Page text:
Oct. 31 (Bloomberg) -- Japanese shares gained, with the Nikkei 225 Stock Average snapping a three-day decline, as U.S. home prices rose the most in two years and the Bank of Japan and the country’s government signaled their resolve to tackle the stronger yen and deflation.
Canon Inc., a camera maker that gets 27 percent of its sales in the Americas, gained 1.5 percent. Fuji Heavy Industries Ltd. jumped 6.7 percent after the maker of Subaru cars raised its profit forecast. Ricoh Co. had the biggest drop in the Nikkei 225, falling 3.1 percent, after the office-equipment maker missed its first-half profit forecast. Panasonic Corp. rose 4.5 percent before forecasting after markets closed that it expects a 765 billion yen ($9.6 billion) loss instead of the 50 billion yen profit estimated in May.
The Nikkei 225 rose 1 percent to 8,928.29 at the 3 p.m. close in Tokyo, gaining 0.7 percent for the month. Volume on the gauge today was 8 percent above the 30-day average. The broader Topix Index climbed 1.2 percent to 742.33, with almost three shares advancing for each that fell. Stocks slid yesterday in the last 15 minutes of trading after the Bank of Japan announced its first back-to-back monthly stimulus expansion since 2003.
“The U.S. housing market is clearly recovering,” said Hiroichi Nishi, an equities manager in Tokyo at SMBC Nikko Securities Inc. “The joint statement from the government and the BOJ on stimulus measures helps convince investors that they are determined to overcome deflation and raises expectations they will continue to take aggressive steps to ease policy.”
The Topix has risen 3.2 percent since Sept. 6 after the European Central Bank started the latest wave of economic stimulus to boost growth, with the U.S. Federal Reserve and the Bank of Japan following suit. Shares on the Japanese gauge traded at 0.9 times book value, compared with 2.2 for the Standard & Poor’s 500 Index and 1.5 for the Europe Stoxx 600 Index.
Futures on the S&P 500 added 0.1 percent in New York. Equity markets in the U.S. are scheduled to reopen today after Hurricane Sandy caused the longest weather-related shutdown in more than a century.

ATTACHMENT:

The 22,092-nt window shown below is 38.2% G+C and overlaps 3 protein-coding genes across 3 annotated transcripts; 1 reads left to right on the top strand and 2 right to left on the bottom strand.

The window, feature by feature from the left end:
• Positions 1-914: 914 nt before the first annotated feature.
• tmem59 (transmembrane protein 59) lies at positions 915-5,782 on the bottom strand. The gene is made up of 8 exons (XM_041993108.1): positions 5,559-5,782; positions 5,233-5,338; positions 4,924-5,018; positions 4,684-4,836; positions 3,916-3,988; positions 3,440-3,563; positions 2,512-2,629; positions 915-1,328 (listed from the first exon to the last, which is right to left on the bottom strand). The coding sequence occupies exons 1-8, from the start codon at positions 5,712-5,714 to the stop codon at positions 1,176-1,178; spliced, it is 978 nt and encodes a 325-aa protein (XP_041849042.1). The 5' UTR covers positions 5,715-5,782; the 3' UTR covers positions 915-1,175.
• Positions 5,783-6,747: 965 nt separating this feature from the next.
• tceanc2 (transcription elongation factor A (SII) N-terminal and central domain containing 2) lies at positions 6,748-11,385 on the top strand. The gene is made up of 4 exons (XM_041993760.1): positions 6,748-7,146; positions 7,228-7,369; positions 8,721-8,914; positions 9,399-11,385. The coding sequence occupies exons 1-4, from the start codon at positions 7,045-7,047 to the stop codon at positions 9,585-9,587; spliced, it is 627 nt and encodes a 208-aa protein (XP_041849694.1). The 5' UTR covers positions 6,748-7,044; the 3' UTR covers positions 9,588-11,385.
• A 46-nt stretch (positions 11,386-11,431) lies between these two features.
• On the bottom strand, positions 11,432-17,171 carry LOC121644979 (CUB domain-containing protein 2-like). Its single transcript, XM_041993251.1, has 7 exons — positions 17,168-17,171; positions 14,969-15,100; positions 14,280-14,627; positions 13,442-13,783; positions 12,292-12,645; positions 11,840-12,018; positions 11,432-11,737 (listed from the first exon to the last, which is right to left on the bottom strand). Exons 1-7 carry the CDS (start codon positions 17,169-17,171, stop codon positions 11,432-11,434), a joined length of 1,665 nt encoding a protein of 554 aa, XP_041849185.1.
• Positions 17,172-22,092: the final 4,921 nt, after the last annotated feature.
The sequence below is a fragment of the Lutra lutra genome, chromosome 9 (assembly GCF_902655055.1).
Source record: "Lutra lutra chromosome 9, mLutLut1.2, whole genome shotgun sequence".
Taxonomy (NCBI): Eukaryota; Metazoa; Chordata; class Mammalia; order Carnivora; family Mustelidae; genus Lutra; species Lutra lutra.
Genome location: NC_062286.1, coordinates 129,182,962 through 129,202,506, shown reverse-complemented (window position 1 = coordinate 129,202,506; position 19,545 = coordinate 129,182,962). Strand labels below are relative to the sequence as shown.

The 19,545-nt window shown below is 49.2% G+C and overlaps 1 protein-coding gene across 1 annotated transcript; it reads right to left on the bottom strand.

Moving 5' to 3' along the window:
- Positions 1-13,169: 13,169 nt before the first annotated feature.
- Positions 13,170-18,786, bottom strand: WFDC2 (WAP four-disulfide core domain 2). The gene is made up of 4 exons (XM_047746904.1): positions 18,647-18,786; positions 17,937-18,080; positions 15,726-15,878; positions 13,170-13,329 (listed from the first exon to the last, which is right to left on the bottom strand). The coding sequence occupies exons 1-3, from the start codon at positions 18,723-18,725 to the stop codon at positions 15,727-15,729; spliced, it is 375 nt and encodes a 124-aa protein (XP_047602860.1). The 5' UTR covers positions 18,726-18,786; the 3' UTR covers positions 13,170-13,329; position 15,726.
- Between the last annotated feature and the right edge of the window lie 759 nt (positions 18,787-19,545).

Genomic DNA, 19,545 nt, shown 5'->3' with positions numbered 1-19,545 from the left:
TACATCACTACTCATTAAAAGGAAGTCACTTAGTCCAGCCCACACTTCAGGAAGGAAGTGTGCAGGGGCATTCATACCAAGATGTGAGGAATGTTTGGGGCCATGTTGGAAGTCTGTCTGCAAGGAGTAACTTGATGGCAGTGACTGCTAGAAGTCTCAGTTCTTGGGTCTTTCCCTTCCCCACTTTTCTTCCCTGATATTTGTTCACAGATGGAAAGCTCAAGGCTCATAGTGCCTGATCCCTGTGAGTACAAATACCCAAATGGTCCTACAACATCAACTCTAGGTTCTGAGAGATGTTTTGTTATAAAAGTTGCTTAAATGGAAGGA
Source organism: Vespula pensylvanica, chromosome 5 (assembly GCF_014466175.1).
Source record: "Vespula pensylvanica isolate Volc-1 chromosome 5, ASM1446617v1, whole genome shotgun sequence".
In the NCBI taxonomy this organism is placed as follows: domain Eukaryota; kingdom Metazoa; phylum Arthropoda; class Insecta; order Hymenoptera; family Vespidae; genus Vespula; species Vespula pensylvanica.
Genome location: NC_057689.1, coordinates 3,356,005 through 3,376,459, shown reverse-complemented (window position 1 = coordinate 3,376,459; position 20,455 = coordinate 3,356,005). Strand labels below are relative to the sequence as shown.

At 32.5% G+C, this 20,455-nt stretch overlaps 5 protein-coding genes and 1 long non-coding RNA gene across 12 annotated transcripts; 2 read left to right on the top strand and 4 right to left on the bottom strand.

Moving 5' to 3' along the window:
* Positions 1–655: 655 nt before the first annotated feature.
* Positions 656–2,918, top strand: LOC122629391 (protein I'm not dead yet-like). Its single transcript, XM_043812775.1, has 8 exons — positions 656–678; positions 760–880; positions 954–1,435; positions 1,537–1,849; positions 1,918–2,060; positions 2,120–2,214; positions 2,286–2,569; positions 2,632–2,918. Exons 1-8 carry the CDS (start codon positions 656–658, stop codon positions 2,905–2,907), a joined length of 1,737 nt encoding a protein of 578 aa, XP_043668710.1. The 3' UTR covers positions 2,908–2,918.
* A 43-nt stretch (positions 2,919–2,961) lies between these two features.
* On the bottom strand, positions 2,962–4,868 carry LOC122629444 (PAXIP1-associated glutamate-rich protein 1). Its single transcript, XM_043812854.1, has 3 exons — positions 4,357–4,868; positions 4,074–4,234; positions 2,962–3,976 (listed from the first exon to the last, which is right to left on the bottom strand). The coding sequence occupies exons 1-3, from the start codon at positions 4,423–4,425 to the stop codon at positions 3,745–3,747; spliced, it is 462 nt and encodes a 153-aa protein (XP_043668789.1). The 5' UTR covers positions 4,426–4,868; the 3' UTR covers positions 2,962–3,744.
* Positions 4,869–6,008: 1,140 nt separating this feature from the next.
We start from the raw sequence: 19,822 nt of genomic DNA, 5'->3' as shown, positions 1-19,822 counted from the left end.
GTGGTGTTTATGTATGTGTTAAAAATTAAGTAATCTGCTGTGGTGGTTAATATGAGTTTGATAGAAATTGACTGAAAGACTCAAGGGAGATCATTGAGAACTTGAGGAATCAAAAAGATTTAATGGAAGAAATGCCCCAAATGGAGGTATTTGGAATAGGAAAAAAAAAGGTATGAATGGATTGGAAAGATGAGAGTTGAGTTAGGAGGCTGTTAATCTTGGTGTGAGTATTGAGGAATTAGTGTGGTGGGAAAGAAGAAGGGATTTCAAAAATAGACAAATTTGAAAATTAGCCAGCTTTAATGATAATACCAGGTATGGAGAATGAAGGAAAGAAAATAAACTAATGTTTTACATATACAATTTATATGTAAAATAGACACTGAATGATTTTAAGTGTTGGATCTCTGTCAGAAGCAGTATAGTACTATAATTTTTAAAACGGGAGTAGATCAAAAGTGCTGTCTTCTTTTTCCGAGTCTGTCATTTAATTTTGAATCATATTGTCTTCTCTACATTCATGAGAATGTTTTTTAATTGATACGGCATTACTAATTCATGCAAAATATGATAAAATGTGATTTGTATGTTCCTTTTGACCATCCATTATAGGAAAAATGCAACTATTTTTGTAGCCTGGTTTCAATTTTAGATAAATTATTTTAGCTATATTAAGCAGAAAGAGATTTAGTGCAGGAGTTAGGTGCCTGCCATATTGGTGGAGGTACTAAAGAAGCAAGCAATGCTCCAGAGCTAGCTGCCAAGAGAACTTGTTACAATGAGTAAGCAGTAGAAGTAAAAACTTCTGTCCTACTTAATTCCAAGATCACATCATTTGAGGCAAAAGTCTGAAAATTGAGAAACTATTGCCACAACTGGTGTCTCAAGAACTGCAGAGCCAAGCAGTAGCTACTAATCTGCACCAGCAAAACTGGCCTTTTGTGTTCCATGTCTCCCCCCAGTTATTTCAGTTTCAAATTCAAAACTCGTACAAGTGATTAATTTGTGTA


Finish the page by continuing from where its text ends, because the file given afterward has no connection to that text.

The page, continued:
The S&P/Case-Shiller index of property values in 20 U.S. cities rose 2 percent from August 2011, the biggest year-to-year gain since July 2010, the group said yesterday in New York. The median forecast of 25 economists in a Bloomberg survey projected a 1.9 percent gain.
Canon rose 1.5 percent to 2,578 yen. Honda Motor Co., which gets more than 40 percent of its sales in North America, climbed 2.4 percent to 2,390 yen.
Japan’s central bank yesterday said it will offer unlimited loans at low interest rates to lenders. The move came alongside an 11 trillion yen ($138 billion) expansion of the central bank’s asset-purchase program.
Economy Minister Seiji Maehara and Japanese Finance Minister Koriki Jojima, in a joint statement with Governor Masaaki Shirakawa, said the government “strongly expects” powerful monetary easing until deflation is overcome. The joint statement was the first of its kind, Maehara said.
“The government and BOJ are in accord on the main points about how to support the economy,” said Kiyoshi Ishigane, a Tokyo-based strategist at Mitsubishi UFJ Asset Management Co. which oversees about $70 billion. “They’ve convinced investors their stance is aggressive toward stimulus measures, which is positive.”
Japan’s current earnings season peaks this week, with more than 570 of the 1,676 Topix companies reporting results. Of the 221 companies on the Topix that have reported quarterly revenue since Oct. 1, and for which Bloomberg News has estimates, 64 percent have missed projections.
“Japanese company earnings won’t badly deteriorate as long as we see some mild recovery in overseas economies,” Mitsubishi UFJ Asset Management’s Ishigane said. “It’s getting clearer that the U.S. housing market has bottomed, and that’s boosting markets.”
Fuji Heavy gained the most in the Nikkei 225, rising 6.7 percent to 767 yen after raising its full-year net income forecast 40 percent to 67 billion yen on better-than-expected U.S. sales.
Ricoh sank 3.1 percent to 667 yen, a seventh straight decline, after posting net income of 11.7 billion yen in the six months ended Sept. 30, missing its forecast by 13 percent.
Panasonic climbed 4.5 percent to 514 yen. Japan’s second-biggest television maker, projected a full year loss amid falling demand for its Viera TVs and additional restructuring costs. The forecast 765 billion-yen loss compares with the 24.7 billion-yen loss average of 17 analyst estimates compiled by Bloomberg.
The Nikkei Stock Average Volatility Index sank 4.9 percent to 19.01, indicating that traders expect a swing of 5.4 percent on the equity benchmark in the next 30 days.
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